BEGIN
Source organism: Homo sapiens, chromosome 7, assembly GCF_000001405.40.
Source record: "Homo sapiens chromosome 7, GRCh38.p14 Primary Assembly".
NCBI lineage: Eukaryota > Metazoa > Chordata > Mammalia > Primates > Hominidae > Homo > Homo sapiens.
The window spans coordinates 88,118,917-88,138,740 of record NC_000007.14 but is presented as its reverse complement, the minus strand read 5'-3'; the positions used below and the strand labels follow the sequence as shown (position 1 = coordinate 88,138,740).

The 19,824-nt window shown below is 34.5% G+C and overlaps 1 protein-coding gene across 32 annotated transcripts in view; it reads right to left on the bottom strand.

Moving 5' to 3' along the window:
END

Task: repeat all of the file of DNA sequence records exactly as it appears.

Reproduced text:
Source organism: Homo sapiens, chromosome 7, assembly GCF_000001405.40.
Source record: "Homo sapiens chromosome 7, GRCh38.p14 Primary Assembly".
NCBI lineage: Eukaryota > Metazoa > Chordata > Mammalia > Primates > Hominidae > Homo > Homo sapiens.
The window spans coordinates 88,118,917-88,138,740 of record NC_000007.14 but is presented as its reverse complement, the minus strand read 5'-3'; the positions used below and the strand labels follow the sequence as shown (position 1 = coordinate 88,138,740).

The 19,824-nt window shown below is 34.5% G+C and overlaps 1 protein-coding gene across 32 annotated transcripts in view; it reads right to left on the bottom strand.

Moving 5' to 3' along the window: